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December 13, 2011

Edith Onderick-Harvey 4

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It's mid-December and we're all looking toward the end of the year.  We're probably feeling more tired than we did on January 1.  We've probably faced some challenges this year that may have  beaten us down.  We're feeling the need to get re-energized and re-engaged.  The same is probably true for our people.

Many of you have performance reviews scheduled in the next few weeks.  These are a great opportunity to start re-engaging and re-energizing everyone on your team.

I've written and presented  many times about the real drivers of engagement and motivation.  Thomas and Tyman refer to them a meaning, autonomy, progress and competence.  Dan Pink talks about autonomy, mastery and purpose.  In the review, take some time to talk about engagement.  I advise not using the word engagement in the conversation and not asking "how engaged do you feel at work?"  These generally cause people to roll their eyes and steel themselves for a conversation about the latest fad which they hope passes very quickly.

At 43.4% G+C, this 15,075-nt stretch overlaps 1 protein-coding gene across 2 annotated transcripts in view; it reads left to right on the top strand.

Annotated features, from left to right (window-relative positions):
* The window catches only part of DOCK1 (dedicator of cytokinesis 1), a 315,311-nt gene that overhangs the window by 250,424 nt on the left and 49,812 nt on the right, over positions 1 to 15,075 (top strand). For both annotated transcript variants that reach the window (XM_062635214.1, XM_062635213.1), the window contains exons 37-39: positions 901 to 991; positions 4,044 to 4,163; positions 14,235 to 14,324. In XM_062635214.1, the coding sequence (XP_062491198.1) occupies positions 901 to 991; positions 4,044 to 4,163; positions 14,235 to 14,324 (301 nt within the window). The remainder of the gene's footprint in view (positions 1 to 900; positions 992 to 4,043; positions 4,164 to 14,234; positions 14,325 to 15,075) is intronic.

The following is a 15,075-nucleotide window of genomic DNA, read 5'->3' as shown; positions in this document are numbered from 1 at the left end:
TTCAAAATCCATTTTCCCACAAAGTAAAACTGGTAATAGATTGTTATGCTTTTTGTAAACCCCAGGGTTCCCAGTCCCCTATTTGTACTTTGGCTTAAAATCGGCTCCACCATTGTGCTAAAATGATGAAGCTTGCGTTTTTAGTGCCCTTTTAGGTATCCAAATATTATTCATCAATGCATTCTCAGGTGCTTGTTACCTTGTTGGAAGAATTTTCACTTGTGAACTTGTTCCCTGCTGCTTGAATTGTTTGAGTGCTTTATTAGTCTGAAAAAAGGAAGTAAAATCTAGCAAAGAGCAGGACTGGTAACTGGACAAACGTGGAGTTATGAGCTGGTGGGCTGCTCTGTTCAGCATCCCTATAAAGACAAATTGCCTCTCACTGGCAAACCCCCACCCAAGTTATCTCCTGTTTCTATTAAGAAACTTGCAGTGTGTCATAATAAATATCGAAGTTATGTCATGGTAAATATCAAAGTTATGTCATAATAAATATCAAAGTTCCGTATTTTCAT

The thing is, what Thomas, Tyman and Pink talk about are not fads.  These factors have been researched for decades and shown to be at the core of real, sustainable engagement.

So, how do you have this conversation? Ask about what the individual finds interesting about the job.  Ask what she likes to do best.  Have him rate how much progress he feels he's been able to make in the past year.  Find out if the individual feels equipped to meet the challenges of the job.  Ask what change would make the most difference.  Then ask yourself how you can bring more of that to the work and the workplace.



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About Edith Onderick-Harvey

Edith Onderick-Harvey is a highly regarded consultant, leadership and talent expert, and speaker. Edith is frequently quoted in the media including The New York Times, CNN.com, HR Executive, and American Executive. A case study of her work with Harvard University is featured in The Conference Board publication "Evidence-based HR in Action." As the President of Factor In Talent,  Edith works with leaders to take performance -- their own, their team's and their organization's -- to the next level.